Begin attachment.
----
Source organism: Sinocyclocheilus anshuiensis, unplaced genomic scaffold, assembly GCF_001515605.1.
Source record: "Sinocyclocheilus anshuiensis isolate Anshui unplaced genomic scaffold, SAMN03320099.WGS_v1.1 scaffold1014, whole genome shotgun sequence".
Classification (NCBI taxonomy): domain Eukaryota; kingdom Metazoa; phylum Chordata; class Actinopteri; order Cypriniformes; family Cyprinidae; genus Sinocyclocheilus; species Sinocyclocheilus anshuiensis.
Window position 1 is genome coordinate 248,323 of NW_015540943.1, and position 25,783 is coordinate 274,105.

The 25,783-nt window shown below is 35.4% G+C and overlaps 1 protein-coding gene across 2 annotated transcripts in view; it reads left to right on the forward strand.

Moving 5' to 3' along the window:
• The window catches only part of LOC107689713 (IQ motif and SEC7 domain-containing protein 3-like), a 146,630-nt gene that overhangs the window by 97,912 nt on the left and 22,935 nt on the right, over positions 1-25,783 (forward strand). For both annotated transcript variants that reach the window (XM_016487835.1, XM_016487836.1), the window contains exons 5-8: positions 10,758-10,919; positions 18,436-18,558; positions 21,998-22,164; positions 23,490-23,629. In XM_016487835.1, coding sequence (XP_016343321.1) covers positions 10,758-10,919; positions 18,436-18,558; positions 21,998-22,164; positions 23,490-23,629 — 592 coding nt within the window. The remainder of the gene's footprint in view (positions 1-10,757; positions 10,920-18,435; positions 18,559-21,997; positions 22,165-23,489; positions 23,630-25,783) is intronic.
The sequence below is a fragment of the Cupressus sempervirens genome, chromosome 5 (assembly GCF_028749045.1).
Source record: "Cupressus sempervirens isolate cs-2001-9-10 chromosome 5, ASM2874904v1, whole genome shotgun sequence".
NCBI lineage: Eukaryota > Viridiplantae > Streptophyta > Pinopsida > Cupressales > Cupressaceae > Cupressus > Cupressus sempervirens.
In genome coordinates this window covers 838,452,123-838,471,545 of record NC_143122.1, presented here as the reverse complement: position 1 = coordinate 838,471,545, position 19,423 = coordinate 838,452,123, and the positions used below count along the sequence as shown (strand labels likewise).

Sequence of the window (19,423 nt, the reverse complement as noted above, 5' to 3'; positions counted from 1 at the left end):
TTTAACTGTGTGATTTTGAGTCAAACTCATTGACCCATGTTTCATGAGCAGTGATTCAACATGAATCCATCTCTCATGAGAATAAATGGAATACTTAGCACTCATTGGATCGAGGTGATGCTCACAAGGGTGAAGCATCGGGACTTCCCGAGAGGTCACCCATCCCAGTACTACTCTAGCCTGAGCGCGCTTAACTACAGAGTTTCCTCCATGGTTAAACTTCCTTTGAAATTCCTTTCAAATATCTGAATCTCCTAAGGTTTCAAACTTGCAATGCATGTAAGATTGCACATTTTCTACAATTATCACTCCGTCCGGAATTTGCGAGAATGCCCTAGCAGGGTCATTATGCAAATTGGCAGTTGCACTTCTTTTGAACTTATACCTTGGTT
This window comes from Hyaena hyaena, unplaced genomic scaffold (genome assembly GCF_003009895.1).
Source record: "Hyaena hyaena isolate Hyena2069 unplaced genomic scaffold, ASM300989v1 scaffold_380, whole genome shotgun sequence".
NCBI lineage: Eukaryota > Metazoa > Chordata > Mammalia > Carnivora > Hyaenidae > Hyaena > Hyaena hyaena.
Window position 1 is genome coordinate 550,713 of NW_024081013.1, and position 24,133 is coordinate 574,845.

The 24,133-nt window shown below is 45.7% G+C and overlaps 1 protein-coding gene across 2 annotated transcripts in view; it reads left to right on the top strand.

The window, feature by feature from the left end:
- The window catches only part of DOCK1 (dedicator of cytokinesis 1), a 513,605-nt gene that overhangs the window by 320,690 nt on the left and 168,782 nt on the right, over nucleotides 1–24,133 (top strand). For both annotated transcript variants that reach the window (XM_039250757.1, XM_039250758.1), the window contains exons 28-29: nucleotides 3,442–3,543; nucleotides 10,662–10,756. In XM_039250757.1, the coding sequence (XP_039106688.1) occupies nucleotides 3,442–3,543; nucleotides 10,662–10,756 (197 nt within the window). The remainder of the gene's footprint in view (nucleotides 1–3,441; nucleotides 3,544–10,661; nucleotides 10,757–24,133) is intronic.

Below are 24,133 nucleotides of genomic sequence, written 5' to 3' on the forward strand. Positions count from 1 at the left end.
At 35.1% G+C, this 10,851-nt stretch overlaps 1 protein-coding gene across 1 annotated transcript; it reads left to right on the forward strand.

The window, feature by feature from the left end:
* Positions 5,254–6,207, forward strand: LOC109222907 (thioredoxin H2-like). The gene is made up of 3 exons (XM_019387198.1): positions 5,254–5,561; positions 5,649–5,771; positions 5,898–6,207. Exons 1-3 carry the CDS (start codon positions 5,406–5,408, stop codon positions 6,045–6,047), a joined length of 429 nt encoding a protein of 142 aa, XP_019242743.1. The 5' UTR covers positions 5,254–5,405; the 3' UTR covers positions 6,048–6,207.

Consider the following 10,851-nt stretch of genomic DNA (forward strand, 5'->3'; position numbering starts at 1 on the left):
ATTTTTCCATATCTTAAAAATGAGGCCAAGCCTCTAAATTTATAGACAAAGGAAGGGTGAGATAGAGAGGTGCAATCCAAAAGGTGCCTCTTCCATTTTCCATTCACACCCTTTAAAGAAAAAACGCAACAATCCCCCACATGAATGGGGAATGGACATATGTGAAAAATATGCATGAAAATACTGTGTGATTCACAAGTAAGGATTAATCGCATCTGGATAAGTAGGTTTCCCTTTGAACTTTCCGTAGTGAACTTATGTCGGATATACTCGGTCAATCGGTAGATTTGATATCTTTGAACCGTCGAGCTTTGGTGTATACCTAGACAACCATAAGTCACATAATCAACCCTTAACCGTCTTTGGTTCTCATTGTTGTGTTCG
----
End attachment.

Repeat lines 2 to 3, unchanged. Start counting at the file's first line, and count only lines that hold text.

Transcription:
Source record: "Sinocyclocheilus anshuiensis isolate Anshui unplaced genomic scaffold, SAMN03320099.WGS_v1.1 scaffold1014, whole genome shotgun sequence".
Classification (NCBI taxonomy): domain Eukaryota; kingdom Metazoa; phylum Chordata; class Actinopteri; order Cypriniformes; family Cyprinidae; genus Sinocyclocheilus; species Sinocyclocheilus anshuiensis.